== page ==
Climate change

Earth Day is widely recognised as the largest secular observance in the world, marked by more than a billion people every year as a day of action to change human behaviour and provoke policy changes. This day recognises and celebrates the Earth and its ecosystems as our home and highlights the need to protect earth to enhance people’s livelihoods, counteract climate change, and stop the collapse of biodiversity. To raise awareness of Earth Day 2021, Elsevier presents a curated list of free access journal articles and book chapters in support of this year's theme - Restore our Earth.
The EU Parliament voted to fast-track an inclusion of shipping into the EU Emissions Trading System (ETS) as of 2022. This white paper provides an in-depth analysis of maritime ETS and its impact on the shipping industry, contributing to SDGs 12 and 13.
Contributing to SDGs 9, 12 and 13, this paper provides an in-depth analysis of the technologies available to reduce CO2 emissions in those sectors, and the implications for introducing consistent measures to deliver on emission reduction targets.
Nexis Newsdesk™ has created graphics on the SDGs and the Global Media Landscape, offering charts & insights into global media coverage of the Sustainable Development Goals. View findings for Global Goal 13.
A Commentary on the Healthy People 2030 roadmap, in the context of SDGs 3 and 10, focusing specifically on the potential of this initiative in addressing upstream determinants of health to achieve health equity across the USA.
This book chapter advances SDGs 3, 12, and 13 by discussing carbonaceous aerosols that are one of the important components of the aerosol and play a significant role in changing climate, fluctuating air quality and health of the living being.
This book chapter advances SDGs 3, 12 and 13 by discussing the entrance of microplastics in a range of environments, including oceans, surface waters, wastewaters, soils, sediments, the atmosphere, and food.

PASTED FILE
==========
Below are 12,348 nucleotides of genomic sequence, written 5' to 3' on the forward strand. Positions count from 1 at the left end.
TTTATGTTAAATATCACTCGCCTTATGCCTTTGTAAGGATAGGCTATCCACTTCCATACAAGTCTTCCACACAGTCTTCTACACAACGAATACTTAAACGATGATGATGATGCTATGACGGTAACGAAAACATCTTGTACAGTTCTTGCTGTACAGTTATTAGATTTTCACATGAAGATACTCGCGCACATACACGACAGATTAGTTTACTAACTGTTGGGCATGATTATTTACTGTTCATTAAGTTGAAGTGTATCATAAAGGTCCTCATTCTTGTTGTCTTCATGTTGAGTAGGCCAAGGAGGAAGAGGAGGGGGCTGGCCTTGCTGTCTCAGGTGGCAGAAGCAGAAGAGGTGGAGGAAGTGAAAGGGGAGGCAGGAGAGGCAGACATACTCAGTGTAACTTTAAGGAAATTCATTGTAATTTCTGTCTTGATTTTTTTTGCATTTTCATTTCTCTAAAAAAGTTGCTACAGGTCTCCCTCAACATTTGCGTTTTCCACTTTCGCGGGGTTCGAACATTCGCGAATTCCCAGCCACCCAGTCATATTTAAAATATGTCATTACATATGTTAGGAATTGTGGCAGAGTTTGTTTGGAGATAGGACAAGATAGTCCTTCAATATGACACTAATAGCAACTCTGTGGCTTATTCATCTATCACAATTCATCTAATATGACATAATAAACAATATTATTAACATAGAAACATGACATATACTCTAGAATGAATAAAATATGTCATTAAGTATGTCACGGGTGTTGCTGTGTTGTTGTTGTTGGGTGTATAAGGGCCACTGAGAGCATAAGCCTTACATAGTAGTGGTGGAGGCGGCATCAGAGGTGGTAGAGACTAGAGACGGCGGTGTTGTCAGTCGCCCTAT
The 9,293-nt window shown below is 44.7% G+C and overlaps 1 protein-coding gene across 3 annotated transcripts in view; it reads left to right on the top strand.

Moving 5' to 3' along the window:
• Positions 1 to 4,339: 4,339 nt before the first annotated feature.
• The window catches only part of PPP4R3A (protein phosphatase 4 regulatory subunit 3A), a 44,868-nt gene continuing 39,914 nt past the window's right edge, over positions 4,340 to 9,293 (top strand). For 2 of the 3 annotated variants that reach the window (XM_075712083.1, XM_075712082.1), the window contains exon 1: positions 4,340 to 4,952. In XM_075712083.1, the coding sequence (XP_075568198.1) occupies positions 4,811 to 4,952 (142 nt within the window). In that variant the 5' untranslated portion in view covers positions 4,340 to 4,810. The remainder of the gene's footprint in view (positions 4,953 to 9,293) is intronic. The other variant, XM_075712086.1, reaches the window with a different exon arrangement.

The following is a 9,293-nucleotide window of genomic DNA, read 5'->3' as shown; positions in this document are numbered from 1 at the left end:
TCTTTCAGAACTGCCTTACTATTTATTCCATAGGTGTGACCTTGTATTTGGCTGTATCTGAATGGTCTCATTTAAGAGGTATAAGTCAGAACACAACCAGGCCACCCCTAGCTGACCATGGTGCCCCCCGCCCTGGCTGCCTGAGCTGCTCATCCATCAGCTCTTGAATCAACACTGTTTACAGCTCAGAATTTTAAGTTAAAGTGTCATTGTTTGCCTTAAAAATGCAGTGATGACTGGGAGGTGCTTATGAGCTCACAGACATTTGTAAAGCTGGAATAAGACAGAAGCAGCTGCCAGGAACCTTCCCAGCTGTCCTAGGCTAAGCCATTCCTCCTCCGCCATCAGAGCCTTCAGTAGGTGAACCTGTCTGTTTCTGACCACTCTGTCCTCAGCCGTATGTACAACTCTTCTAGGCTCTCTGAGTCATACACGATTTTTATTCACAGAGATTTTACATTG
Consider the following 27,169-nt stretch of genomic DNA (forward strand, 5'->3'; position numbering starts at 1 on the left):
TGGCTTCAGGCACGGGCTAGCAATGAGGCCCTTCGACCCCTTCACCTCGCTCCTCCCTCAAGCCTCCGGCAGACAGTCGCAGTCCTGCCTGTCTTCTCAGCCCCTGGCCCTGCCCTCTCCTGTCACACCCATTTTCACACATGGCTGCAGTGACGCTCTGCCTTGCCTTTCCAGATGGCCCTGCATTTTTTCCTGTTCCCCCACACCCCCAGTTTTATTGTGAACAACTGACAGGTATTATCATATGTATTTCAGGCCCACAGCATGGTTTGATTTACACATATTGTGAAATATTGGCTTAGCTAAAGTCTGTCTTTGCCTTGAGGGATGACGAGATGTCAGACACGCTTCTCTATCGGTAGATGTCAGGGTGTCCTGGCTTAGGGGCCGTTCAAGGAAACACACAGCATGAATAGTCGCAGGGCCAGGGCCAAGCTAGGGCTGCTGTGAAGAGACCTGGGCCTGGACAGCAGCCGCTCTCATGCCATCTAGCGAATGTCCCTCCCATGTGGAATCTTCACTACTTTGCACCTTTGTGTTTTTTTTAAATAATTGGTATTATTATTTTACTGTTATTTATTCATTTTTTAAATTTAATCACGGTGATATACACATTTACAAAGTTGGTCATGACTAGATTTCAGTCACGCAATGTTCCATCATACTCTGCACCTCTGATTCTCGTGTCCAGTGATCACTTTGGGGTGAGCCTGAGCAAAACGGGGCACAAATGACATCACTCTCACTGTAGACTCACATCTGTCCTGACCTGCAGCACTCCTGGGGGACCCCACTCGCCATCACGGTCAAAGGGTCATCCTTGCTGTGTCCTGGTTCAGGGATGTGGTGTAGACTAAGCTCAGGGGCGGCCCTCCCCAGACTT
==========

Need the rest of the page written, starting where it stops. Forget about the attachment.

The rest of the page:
The need to assess major infrastructure performance under a changing climate is widely recognized yet rarely practiced, particularly in rapidly growing African economies. Here, we consider high-stakes investments across the water, energy, and food sectors for two major river basins in a climate transition zone in Africa. We integrate detailed interpretation of observed and modeled climate-system behavior with hydrological modeling and decision-relevant performance metrics.
Elsevier, Global Environmental Change, Volume 67, March 2021
Our carbon-intensive economy has led to an average temperature rise of 1 °C since pre-industrial times. As a consequence, the world has seen increasing droughts, significant shrinking of the polar ice caps, and steady sea-level rise. To stall these issues’ worsening further, we must limit global warming to 1.5 °C. In addition to the economy's decarbonization, this endeavour requires the use of negative-emissions technologies (NETs) that remove the main greenhouse gas, carbon dioxide, from the atmosphere.
The climate emergency and population growth are challenging water security and sustainable urban design in cities worldwide. Sustainable urban development is crucial to minimise pressures on the natural environment and on existing urban infrastructure systems, including water, energy, and land. These pressures are particularly evident in London, which is considered highly vulnerable to water shortages and floods and where there has been a historical shortage of housing. However, the impacts of urban growth on environmental management and protection are complex and difficult to evaluate.